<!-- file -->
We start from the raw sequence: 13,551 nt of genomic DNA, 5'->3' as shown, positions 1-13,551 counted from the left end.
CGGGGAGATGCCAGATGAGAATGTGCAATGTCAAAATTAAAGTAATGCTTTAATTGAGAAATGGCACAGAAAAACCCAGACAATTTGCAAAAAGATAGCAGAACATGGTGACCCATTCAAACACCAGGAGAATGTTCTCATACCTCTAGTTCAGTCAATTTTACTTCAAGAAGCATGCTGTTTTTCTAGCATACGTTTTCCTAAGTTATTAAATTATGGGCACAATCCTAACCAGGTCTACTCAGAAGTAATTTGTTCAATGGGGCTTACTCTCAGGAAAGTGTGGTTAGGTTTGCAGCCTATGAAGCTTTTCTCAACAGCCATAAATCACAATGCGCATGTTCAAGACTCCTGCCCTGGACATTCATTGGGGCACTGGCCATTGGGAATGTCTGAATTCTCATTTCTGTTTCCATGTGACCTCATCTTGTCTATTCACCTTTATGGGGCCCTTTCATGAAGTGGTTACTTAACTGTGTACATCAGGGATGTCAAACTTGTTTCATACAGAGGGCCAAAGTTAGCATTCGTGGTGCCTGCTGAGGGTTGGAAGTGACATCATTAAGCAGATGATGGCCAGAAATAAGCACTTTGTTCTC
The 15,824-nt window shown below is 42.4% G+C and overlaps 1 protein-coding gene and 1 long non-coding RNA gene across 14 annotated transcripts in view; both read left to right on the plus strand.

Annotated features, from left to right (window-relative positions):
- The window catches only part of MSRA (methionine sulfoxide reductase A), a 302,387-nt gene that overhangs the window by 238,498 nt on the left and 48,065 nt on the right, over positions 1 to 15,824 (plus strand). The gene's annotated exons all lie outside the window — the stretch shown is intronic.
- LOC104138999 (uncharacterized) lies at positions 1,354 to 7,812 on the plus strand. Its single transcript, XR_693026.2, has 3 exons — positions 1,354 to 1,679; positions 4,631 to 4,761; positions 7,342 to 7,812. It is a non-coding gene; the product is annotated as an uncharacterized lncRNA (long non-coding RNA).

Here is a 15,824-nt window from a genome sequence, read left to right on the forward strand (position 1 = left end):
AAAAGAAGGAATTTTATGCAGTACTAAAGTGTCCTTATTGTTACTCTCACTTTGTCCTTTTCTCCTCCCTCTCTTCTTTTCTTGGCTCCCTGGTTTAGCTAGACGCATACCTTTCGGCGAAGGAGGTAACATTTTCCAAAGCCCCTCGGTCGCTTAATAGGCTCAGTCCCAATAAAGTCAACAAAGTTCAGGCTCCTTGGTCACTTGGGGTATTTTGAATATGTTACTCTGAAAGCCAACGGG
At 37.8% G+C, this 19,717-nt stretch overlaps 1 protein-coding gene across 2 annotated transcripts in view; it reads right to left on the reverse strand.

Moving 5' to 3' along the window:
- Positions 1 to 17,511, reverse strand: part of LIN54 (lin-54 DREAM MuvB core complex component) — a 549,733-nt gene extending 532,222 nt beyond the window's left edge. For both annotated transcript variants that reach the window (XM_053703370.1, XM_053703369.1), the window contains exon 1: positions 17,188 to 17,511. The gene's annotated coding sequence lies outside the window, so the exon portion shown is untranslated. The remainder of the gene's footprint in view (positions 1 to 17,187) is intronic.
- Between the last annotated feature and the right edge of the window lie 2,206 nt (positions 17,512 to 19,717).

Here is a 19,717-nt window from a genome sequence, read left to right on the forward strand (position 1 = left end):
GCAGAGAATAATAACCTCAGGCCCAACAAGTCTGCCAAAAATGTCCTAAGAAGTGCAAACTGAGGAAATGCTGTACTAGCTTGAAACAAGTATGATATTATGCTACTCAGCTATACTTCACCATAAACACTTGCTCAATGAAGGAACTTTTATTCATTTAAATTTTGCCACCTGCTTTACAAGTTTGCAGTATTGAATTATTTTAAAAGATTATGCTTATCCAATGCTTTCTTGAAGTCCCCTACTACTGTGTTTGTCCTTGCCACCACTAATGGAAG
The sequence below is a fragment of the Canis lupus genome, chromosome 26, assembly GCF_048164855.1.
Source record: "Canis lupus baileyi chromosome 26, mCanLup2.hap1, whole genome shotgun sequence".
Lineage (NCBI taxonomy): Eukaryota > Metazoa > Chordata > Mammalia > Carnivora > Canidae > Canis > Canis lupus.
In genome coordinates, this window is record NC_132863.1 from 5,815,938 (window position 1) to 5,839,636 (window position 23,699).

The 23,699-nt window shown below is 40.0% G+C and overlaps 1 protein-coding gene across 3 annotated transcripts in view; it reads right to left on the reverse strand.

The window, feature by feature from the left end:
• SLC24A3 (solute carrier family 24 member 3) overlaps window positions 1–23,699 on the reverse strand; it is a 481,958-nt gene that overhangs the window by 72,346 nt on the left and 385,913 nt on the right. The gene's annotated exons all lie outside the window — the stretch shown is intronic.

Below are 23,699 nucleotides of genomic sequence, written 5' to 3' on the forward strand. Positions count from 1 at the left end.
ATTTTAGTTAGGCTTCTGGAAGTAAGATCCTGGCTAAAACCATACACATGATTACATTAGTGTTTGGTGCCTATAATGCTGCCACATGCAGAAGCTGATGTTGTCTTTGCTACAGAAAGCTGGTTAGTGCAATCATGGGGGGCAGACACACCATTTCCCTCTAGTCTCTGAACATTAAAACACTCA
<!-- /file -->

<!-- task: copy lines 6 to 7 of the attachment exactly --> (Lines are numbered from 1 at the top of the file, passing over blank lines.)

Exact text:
- LOC104138999 (uncharacterized) lies at positions 1,354 to 7,812 on the plus strand. Its single transcript, XR_693026.2, has 3 exons — positions 1,354 to 1,679; positions 4,631 to 4,761; positions 7,342 to 7,812. It is a non-coding gene; the product is annotated as an uncharacterized lncRNA (long non-coding RNA).

Here is a 15,824-nt window from a genome sequence, read left to right on the forward strand (position 1 = left end):